High Times
by Jessa Slade on March 30th, 2009

There are so many ways to come at telling a story: Bold frontal attack.  Frantic sideswipe.  Sneaky garrote from behind.  If you combine:

  • All the names wizened Asian men have given various ass-whoopin’ martial arts 
  • Plus all the appellations for flavored martinis
  • Plus all the NASA designations for interstellar objects…

Still writers have come up with more definitions for writing maneuvers.  And one of my favorite is the “high concept.”

My XY’s snickers aside, coming up with your high concept isn’t a writing technique that involves choosing your favorite mind-altering substance…  Well, actually, that probably wouldn’t hurt.  Chocolate martinis, at least.

Because I have a regrettable tendency to want to write deep and intricate, I have trouble keeping my story focused and contained.  And this can be more dangerous than nuclear fission without those monstrous concrete barriers.  The high concept acts as reminder, retaining wall, and warning.  The high concept is your story condensed to one line.  Preferably less.

snakesSeems difficult?  Let’s practice.

Snakes on a plane. 

There.  You have the entire concept in four words.  If you want to totally flesh it out, you could add “with Samuel L. Jackson.”  Done.  You have characters, you have setting, you have action and conflict.  You got it all.  (Except — you know — a good movie.  But whatever.  That’s a different concept.)alient


Four words is awfully long though.  I think we can do better. 

Alien vs. Predator.

Oh yeah, baby.  I see the whole thing now.  Alien.  Versus.  Predator.  Could you express character and conflict more succinctly?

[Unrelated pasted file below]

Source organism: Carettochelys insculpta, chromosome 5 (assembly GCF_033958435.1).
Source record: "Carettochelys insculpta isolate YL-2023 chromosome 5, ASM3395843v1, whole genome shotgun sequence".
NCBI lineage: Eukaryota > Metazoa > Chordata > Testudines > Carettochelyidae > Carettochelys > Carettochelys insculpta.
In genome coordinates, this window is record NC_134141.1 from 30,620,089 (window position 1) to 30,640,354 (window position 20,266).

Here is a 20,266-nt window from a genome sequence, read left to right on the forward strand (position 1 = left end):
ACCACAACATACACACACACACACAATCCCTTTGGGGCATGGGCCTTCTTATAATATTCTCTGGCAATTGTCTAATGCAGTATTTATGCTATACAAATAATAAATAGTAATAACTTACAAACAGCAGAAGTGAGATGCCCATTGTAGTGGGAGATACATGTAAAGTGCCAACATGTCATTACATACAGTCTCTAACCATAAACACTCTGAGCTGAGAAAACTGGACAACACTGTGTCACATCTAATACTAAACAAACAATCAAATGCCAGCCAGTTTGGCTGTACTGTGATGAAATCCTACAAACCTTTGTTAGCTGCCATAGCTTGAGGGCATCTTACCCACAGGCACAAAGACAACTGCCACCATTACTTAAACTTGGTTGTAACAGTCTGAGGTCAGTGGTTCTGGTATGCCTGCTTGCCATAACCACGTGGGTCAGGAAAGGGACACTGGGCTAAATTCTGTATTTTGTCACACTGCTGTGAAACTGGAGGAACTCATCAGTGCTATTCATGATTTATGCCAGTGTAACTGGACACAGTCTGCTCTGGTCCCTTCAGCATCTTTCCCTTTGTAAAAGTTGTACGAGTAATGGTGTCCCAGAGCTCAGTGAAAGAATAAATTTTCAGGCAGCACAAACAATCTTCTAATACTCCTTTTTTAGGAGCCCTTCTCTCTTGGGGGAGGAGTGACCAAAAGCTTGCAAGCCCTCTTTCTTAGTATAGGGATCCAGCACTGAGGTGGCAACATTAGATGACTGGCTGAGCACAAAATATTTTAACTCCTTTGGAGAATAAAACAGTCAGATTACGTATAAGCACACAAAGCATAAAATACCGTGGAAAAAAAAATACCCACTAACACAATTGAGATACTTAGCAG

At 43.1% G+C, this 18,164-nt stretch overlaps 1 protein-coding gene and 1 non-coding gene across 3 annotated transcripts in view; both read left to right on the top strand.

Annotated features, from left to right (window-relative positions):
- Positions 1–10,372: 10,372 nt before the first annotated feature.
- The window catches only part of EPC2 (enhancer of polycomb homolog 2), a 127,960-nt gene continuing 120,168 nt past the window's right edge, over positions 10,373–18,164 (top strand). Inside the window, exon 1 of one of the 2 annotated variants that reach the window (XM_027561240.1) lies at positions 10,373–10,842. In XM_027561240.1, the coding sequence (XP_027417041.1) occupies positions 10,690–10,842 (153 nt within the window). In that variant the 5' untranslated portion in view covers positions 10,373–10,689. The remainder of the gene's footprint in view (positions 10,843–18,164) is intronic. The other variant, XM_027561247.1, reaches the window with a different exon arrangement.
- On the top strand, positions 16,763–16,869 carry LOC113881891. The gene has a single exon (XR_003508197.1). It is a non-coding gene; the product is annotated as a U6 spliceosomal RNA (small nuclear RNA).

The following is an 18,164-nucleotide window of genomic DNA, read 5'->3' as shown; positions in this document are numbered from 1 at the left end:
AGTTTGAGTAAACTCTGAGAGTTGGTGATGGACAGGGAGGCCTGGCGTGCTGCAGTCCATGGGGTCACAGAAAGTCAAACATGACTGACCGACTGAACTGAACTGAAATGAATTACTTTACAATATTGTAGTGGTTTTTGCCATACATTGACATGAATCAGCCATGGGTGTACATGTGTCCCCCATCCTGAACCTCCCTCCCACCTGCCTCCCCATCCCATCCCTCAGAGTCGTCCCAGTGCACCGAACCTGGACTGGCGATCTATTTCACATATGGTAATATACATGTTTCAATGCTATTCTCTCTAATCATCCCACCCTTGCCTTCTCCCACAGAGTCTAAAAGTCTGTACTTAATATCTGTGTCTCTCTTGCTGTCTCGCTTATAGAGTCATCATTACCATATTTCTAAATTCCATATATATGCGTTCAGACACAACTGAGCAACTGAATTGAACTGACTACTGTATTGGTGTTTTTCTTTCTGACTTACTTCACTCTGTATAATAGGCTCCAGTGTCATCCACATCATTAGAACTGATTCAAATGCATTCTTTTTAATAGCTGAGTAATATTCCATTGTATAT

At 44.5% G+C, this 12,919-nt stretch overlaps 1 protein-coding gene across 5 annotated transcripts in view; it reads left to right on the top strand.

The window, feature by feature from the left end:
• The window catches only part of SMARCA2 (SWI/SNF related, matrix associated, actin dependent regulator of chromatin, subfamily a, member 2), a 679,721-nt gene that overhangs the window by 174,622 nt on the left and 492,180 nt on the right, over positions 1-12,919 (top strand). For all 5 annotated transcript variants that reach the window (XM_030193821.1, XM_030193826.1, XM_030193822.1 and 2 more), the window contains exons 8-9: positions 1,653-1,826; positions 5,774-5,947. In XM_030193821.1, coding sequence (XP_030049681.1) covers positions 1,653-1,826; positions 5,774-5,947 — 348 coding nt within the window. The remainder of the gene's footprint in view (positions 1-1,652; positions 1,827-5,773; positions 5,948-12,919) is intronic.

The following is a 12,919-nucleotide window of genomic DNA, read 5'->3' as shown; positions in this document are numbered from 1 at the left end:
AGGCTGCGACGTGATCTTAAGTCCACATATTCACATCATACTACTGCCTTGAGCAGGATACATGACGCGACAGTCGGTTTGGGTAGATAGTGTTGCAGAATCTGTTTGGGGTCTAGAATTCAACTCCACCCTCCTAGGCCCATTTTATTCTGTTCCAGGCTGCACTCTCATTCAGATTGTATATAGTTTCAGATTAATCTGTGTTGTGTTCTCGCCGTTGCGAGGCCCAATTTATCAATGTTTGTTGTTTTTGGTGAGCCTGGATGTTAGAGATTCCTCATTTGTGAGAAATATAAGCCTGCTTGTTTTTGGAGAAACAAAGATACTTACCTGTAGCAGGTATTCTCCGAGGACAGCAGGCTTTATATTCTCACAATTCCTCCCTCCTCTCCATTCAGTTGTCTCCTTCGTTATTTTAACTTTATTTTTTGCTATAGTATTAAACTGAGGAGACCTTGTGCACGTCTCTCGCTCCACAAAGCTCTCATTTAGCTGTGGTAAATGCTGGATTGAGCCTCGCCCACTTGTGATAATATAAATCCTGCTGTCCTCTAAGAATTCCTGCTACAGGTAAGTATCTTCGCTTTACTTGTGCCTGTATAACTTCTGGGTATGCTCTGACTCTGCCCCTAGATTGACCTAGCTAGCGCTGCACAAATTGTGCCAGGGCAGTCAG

Why yes.  Yes we can.titanic


Ah man, you gave away the end too.  Brilliant!

But high concept isn’t just for writers anymore.  I like to use it in my daily life to give people a sense of what to expect with me.  Consider the following exchange at my stoopid day job.

Boss:  Jessa, can you step into my office for  a moment?
Jessa:  Resident Evil meets Rainman.
Boss:  Hey, you know what? Never mind.  I think I got it covered. Take a long lunch.  On the house.

This exchange has even greater comedic value if you know that I am self-employed.  So how’s your day/week/life going?  Tell us in high concept since it’s not yet chocolate martini time.

7 comments to “High Times”

  1. 1

    Savage Monday: Undercaffeinated Author vs. Fiscal Year End

    The stakes are high

    The bottom line is unforgiving :shock:

  2. 2

    “Sleepless in South Florida” - zombie mom multi-tasks teenage vampires, snoring warewolves and mutant ninja dust-bunnies into submission!

  3. 3

    Neverending Boredom

    Trying to invent ways to keep the incessant ennui at bay, and not doing a good job of it

  4. 4

    Isn’t it convenient this fell on a Monday? What better day to be inspired by rapidly cycling waves of bored dread and giggling insanity?

  5. 5

    Loved your high concept examples! As a former advertising copywriter, “high concept” was one of my personal pet peeves! (Second only to hearing the words, “I need you to work on a mission statement…”)

    My high concept descripton of the day:
    The Taxman Cometh!

  6. 6

    Bonnie - I marvel at you. You put me to shame, writing so many books while working a fulltime job and running around the Caribbean. Just don’t stop. Jan

  7. 7

    Excellent high concept examples! I think Jessa needs to convert this blog post into a workshop! (HINT!)

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